About building “little fortresses,” the Benedict Option is more about building little fortresses within oneself and one’s immediate community. I’m all for building external “fortresses,” but as the case of the Benda family of Prague shows, it is more important to build the unseen fortress within members of the community. It was all but impossible to build external fortresses capable of keeping the Communist government at bay, but Vaclav and Kamila Benda knew that they could build up the resistance within themselves and their children, and do their best to spread it to the community around them. The most important task they had was to keep the memory of what it meant to be Czech and Christian alive until such time as totalitarianism fell. They were all well aware that they were almost powerless in the face of totalitarianism, but they also knew about totalitarianism’s vulnerabilities. None of those dissidents expected Communism to collapse in their lifetimes. They built structures of resistance because it was the right thing to do.
People who think my work is about coming up with a new political configuration misunderstand it. If one is a neoreactionary or one is a National Conservative, or if one is Trumpist, or whatever one is, we still need the Benedict Option, defined as a way of life dedicated to fully living out traditional Christianity within one’s own sphere. Politics can only give us things; it can’t give us ultimate meaning. Only religion can do that. If you understand that the Benedict Option is primarily a religious and cultural project, and only secondarily a political project, you’ll be on target.
To be clear: I’m not really antipolitical; I believe that politics does have a role to play in Christian survival, and it’s probably accurate to say that I’m more aware of that now than when I published The Benedict Option in 2017. But conservative Christians have been dealt a very weak hand, and I see no reason to believe that we have the skill to play it intelligently. And I don’t know what “playing it intelligently” would mean in this fast-moving culture. Adrian Vermeule, the Carl Schmitt of the neointegralists, is counting on the culture changing rapidly at some point to favor integralism. This is magical thinking. He is right to point to how rapidly the culture changed to accept and affirm the insanity of, say, transgenderism, but what he ignores is that transgenderism is a logical fulfillment of what people in our society had already come to believe about the meaning of marriage, of sex, and of identity. I don’t see the prep work being done to swing the culture back to (checks notes) 19th century ultramontanist reaction. Maybe it is, and I’m just too sinful to see it.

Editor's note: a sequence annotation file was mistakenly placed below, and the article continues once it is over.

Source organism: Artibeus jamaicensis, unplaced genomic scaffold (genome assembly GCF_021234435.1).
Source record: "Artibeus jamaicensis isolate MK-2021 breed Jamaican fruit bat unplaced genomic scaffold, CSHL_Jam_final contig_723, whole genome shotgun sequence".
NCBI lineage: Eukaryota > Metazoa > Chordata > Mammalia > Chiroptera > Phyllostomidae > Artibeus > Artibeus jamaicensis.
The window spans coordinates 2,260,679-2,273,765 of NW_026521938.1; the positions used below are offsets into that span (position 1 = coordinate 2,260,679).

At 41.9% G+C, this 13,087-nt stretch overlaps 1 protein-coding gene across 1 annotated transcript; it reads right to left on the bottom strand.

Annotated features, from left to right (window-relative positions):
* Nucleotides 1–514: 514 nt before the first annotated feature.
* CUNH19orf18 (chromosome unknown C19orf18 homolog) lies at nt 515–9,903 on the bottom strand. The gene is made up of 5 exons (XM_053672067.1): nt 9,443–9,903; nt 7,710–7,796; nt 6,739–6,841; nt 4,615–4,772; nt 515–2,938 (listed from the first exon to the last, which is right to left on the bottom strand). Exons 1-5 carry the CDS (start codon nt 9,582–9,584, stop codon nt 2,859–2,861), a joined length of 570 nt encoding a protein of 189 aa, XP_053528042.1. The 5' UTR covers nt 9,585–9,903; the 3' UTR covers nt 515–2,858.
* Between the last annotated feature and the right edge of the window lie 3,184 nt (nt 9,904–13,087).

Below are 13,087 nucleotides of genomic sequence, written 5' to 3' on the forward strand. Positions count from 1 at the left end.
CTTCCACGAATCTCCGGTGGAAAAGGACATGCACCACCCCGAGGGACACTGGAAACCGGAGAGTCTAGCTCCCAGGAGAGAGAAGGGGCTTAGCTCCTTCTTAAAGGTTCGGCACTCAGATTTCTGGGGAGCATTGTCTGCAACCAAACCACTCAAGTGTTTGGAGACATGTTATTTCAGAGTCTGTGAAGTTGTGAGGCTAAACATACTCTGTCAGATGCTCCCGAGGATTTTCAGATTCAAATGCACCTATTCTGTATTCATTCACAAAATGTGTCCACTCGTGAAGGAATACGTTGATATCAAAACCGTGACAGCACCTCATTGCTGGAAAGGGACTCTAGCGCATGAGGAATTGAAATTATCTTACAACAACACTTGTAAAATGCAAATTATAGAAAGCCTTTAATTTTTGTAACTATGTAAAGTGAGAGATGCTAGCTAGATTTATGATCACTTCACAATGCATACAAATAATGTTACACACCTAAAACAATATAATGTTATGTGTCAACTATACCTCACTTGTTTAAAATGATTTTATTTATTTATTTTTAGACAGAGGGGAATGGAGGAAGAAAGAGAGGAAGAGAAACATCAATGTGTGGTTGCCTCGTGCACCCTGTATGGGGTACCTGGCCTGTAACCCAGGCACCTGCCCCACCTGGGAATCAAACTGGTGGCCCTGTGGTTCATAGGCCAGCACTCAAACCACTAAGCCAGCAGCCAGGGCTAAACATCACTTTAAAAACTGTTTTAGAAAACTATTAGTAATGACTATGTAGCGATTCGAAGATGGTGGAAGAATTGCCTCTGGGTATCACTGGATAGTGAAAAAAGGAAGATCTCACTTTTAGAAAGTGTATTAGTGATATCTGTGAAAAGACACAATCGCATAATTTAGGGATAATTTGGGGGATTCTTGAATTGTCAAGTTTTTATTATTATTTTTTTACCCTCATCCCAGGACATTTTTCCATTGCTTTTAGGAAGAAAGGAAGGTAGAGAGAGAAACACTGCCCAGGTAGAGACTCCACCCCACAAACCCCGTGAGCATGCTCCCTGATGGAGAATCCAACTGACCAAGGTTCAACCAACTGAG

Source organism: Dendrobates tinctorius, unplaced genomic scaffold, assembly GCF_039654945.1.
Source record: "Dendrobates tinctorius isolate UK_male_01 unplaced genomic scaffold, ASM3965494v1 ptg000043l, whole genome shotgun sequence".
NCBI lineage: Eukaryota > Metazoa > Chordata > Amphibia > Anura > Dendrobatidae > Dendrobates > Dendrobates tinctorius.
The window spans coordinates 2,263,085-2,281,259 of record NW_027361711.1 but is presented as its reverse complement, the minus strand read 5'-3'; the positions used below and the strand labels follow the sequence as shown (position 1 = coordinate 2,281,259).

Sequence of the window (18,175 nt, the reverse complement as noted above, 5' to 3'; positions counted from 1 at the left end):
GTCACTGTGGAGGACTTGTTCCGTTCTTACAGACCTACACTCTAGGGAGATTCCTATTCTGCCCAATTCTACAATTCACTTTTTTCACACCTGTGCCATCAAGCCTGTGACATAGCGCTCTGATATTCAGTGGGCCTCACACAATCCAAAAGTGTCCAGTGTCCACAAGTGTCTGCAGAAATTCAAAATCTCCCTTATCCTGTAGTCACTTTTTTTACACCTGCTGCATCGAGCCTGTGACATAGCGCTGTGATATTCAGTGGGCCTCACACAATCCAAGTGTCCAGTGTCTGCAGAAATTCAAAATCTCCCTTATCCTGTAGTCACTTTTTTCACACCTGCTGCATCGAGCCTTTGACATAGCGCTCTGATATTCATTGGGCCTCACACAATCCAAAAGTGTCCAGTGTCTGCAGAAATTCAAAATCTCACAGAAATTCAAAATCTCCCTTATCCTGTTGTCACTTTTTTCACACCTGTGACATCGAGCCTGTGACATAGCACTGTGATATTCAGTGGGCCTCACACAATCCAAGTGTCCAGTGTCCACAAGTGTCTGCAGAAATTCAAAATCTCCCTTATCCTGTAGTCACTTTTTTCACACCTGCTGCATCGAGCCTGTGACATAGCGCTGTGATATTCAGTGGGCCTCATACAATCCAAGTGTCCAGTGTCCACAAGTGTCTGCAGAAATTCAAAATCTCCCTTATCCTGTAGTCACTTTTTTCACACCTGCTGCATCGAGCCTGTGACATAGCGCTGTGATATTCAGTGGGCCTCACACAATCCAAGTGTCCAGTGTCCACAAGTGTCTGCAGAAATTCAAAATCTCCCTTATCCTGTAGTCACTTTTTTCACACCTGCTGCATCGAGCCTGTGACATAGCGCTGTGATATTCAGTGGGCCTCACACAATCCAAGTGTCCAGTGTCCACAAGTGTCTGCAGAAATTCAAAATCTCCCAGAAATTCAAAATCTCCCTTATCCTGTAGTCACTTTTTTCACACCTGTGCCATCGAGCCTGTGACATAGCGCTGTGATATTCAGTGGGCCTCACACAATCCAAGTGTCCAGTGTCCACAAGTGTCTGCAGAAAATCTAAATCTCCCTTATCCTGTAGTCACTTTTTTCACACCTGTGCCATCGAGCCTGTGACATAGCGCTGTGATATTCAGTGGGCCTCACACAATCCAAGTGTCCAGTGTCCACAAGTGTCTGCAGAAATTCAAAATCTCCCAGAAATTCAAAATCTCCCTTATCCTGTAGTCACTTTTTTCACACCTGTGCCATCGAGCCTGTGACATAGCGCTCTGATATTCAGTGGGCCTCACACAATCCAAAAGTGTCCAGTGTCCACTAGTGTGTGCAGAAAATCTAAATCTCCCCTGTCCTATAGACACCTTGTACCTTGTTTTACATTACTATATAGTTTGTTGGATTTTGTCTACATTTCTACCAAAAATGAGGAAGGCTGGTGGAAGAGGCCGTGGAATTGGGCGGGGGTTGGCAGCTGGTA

Having said that, at this point, I will vote for whoever is more likely to protect the values, the liberties, and the institutions that mean the most to me, but I don’t expect deliverance from politics. If we conservative Christians were able to control politics completely, but the churches were empty, this would be defeat, straight up. The Benedict Option is not a strategy for political engagement; it is a strategy for the survival of Christianity under current conditions. It’s not fair to judge it for something it doesn’t try to be. I do, however, think that Stone is on the right track with his criticism of neoreaction as a political program. Their judgments on the failures of liberal democracy may be correct, but it is hard to see how they are going to persuade enough people to agree with them to make a difference. I think National Conservatism has a better shot, because it operates within the liberal democratic system, which almost everybody accepts. My heart is with the neoreactionary critique, but my head is hanging on by its cerebral fingertips to classical liberalism out of prudence. It’s the devil we know.
To conclude, I agree with Stone here:
Thoughts? Do make a point of reading the entire Stone thread, which has a lot more in it than what I have quoted here.